A study in northern Sweden found that melting permafrost released one tenth as much methane as expected, suggesting emissions from thawing Arctic tundra could be less than previously feared.
Once Arctic permafrost melts, microbes are able to consume the once-frozen organic matter trapped in the soil. As a byproduct of this process, microbes produce large amounts of methane, an extremely potent greenhouse gas. Scientists have long warned that rising temperatures would spur the release of more methane in the Arctic, leading to yet further warming. But new research on melting permafrost in Sweden suggests such emissions may be much smaller than predicted.
For the study, scientists gauged emissions from one swath of permafrost that thawed in the 1980s and another that thawed 10 to 15 years later. Emissions in the first area were 10 times less than in the second. That’s because as ice melted underground in the first area, water on the surface began to sink down into the soil. As the surface dried out, new plants emerged that helped keep methane emissions buried underground.
Grasses typical of wet areas have straw-like systems that convey oxygen to their roots and also allow methane in the soil to escape into the atmosphere. As those areas grow dry, grasses are replaced with dwarf shrubs, willows, and birch, which lack such systems.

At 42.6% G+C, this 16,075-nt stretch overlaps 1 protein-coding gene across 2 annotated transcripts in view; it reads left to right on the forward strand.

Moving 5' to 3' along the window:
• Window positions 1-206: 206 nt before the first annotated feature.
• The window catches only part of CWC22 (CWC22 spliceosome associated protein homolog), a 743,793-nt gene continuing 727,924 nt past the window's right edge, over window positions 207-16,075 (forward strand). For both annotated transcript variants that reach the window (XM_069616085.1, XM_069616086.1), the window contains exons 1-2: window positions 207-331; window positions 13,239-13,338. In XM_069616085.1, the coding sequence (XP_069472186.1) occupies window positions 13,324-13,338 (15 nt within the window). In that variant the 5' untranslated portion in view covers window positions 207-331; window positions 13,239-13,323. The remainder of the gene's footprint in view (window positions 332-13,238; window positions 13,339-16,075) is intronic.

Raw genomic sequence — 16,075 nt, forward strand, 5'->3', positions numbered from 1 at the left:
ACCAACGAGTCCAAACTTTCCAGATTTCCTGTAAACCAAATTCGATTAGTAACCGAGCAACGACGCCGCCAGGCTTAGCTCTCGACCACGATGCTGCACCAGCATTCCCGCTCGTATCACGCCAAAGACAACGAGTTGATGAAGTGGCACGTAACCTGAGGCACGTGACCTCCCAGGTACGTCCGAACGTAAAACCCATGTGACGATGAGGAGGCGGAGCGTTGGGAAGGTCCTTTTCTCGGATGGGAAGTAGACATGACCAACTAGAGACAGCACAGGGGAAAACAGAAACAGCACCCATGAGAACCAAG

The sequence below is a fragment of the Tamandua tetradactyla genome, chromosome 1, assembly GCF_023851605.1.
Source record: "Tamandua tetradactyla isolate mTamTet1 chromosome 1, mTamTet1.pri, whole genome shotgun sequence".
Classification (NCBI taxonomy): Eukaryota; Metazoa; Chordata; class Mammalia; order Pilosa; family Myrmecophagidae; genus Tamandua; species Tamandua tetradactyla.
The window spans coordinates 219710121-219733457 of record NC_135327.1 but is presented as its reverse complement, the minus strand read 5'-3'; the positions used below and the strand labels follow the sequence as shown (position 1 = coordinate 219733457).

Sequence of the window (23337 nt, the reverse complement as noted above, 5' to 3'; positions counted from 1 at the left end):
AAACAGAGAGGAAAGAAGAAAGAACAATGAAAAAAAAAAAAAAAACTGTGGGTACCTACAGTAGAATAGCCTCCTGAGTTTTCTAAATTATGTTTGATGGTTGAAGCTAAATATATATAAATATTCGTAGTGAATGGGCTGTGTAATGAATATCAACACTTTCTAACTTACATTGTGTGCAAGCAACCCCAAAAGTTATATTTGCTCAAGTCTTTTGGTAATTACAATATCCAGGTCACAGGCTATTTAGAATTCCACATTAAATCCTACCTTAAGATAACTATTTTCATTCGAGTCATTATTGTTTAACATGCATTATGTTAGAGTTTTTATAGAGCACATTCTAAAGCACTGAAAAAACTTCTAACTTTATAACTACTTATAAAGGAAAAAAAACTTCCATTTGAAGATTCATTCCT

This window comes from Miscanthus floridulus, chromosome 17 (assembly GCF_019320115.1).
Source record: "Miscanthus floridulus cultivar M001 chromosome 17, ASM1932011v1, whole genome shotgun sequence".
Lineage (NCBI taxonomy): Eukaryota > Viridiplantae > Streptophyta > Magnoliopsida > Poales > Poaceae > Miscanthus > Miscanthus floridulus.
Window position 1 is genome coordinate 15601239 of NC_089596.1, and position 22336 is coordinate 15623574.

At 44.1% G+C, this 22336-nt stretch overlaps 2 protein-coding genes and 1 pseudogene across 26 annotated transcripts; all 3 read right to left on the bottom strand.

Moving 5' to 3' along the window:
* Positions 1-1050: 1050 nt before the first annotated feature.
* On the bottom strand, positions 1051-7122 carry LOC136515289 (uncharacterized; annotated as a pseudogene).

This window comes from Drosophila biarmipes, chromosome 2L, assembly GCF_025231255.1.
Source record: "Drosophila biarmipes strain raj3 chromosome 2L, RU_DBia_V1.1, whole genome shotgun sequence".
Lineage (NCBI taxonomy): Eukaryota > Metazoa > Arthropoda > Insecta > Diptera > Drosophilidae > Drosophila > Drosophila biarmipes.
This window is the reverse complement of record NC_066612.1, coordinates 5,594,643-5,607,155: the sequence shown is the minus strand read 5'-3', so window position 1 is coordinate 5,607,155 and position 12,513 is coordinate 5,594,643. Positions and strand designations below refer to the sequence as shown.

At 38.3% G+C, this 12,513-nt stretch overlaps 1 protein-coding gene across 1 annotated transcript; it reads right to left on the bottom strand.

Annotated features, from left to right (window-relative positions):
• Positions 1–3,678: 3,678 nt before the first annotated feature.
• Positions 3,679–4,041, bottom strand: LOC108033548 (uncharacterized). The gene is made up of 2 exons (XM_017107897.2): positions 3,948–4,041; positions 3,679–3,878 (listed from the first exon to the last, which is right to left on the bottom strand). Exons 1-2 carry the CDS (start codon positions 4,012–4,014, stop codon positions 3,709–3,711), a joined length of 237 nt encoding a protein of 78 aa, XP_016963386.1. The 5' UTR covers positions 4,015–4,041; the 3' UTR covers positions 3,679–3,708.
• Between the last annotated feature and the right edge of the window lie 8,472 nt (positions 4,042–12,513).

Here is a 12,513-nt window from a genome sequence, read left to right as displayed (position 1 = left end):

“When methane can no longer escape through the straws, soil bacteria have more time to break it down and convert it into CO2,” said Bo Elberling, director of the Center for Permafrost at the University of Copenhagen and co-author of the study. That CO2, which is also a greenhouse gas, appears to stay in the ground, scientists observed. The findings were published in the journal Global Change Biology.
“The study has shown that there isn’t necessarily a large burst of methane as might have been expected in the wake of a thaw,” Elberling said.
While the study offers some hope that changes in plant cover will limit emissions from melting permafrost, scientists note that if rainfall increases as temperatures rise, that could prevent soil from drying out, leaving wet-loving grasses to convey methane to the atmosphere.
“The balance between precipitation and evaporation will be crucial for the release and absorption of greenhouse gases,” Elberling said. “However, predicting Arctic precipitation is fraught with uncertainty. In some areas we’re seeing increased precipitation, while in others, things are drying out — especially in the summer.”